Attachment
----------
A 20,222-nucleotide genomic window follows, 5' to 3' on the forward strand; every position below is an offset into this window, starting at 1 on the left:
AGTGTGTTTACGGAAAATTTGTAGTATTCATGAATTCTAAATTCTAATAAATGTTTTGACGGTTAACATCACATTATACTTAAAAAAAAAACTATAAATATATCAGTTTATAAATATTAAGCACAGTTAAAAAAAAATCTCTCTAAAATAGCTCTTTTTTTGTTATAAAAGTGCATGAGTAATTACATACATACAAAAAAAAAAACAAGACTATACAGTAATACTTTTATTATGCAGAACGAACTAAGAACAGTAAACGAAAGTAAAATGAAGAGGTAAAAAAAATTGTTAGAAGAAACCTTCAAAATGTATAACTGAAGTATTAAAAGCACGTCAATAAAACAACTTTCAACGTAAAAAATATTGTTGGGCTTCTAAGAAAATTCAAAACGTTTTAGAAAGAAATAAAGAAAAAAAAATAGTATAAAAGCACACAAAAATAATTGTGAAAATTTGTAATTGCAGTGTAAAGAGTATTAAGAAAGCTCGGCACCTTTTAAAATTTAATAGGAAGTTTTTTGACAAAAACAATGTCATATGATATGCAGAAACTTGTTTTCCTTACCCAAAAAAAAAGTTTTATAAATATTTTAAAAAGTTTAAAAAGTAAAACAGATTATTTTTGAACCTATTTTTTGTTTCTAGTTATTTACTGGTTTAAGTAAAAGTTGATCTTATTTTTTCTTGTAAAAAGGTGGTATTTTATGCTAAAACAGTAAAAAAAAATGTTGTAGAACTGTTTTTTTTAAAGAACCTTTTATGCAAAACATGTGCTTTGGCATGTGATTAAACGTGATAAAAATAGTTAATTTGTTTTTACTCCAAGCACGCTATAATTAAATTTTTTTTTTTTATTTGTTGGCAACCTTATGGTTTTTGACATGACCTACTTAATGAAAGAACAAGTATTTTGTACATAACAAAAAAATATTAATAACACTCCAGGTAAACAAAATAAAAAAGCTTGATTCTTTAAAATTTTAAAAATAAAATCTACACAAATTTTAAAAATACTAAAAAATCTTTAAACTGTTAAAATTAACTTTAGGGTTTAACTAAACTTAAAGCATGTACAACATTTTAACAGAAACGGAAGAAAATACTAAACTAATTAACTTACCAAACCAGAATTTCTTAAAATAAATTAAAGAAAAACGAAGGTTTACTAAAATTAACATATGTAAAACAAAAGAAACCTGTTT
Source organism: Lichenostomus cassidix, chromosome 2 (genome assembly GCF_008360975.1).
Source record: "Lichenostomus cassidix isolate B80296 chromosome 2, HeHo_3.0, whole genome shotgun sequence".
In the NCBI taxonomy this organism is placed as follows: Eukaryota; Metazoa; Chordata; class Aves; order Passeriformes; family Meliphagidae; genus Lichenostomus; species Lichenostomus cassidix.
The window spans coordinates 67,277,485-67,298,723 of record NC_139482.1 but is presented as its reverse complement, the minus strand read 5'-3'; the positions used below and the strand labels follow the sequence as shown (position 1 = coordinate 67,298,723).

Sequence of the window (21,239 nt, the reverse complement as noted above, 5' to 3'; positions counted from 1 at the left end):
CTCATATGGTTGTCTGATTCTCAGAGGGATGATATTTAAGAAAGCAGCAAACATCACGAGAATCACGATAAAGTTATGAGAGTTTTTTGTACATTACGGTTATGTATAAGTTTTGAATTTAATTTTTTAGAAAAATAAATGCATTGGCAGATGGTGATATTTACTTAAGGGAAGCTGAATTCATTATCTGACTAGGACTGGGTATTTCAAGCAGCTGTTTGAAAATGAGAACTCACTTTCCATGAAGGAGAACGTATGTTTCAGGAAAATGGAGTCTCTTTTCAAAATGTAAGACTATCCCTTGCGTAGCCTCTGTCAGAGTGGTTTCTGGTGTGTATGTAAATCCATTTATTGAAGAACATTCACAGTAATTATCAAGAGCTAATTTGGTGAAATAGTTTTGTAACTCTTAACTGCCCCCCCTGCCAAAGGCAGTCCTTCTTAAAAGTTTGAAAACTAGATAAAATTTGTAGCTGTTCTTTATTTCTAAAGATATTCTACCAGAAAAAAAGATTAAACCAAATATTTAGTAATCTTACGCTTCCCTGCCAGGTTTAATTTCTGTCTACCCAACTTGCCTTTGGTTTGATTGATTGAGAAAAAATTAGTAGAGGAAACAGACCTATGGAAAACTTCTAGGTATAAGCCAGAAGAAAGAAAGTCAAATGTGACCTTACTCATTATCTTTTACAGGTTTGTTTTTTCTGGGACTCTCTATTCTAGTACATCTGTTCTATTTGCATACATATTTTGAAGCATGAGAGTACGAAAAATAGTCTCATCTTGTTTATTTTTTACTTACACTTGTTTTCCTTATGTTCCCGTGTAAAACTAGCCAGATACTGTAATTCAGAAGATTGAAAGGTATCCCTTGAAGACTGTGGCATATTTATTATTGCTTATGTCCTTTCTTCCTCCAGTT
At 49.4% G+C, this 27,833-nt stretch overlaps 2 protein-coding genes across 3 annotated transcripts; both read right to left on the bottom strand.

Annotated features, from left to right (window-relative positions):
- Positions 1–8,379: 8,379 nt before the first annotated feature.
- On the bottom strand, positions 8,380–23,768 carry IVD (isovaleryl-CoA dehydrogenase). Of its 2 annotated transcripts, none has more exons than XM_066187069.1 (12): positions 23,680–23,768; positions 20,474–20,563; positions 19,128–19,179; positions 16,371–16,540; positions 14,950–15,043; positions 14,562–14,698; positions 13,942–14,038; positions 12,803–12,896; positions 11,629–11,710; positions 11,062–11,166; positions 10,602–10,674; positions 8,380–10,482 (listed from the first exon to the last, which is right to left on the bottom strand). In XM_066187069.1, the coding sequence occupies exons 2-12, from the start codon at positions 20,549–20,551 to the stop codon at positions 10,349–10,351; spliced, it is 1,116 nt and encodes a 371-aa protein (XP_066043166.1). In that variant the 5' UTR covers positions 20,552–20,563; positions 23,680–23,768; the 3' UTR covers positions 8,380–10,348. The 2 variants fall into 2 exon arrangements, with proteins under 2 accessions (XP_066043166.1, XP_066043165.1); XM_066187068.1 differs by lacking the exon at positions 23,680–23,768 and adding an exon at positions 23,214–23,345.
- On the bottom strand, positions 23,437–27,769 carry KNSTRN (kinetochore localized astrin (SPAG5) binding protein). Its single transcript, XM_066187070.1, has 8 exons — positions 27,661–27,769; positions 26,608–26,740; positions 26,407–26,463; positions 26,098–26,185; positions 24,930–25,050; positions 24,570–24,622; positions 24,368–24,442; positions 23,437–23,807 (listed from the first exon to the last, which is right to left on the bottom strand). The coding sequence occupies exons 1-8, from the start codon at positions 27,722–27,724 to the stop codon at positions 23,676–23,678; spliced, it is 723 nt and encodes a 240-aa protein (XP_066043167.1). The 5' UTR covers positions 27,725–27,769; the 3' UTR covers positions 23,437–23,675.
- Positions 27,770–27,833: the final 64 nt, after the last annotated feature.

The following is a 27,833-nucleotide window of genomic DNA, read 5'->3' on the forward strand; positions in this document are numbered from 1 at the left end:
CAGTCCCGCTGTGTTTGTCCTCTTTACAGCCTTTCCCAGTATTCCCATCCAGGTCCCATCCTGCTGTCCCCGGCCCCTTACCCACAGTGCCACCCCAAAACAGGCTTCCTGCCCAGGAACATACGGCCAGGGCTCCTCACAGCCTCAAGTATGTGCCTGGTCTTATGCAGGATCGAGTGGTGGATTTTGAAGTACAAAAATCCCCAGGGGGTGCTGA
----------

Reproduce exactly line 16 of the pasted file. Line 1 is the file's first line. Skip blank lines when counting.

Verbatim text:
CAGTCCCGCTGTGTTTGTCCTCTTTACAGCCTTTCCCAGTATTCCCATCCAGGTCCCATCCTGCTGTCCCCGGCCCCTTACCCACAGTGCCACCCCAAAACAGGCTTCCTGCCCAGGAACATACGGCCAGGGCTCCTCACAGCCTCAAGTATGTGCCTGGTCTTATGCAGGATCGAGTGGTGGATTTTGAAGTACAAAAATCCCCAGGGGGTGCTGA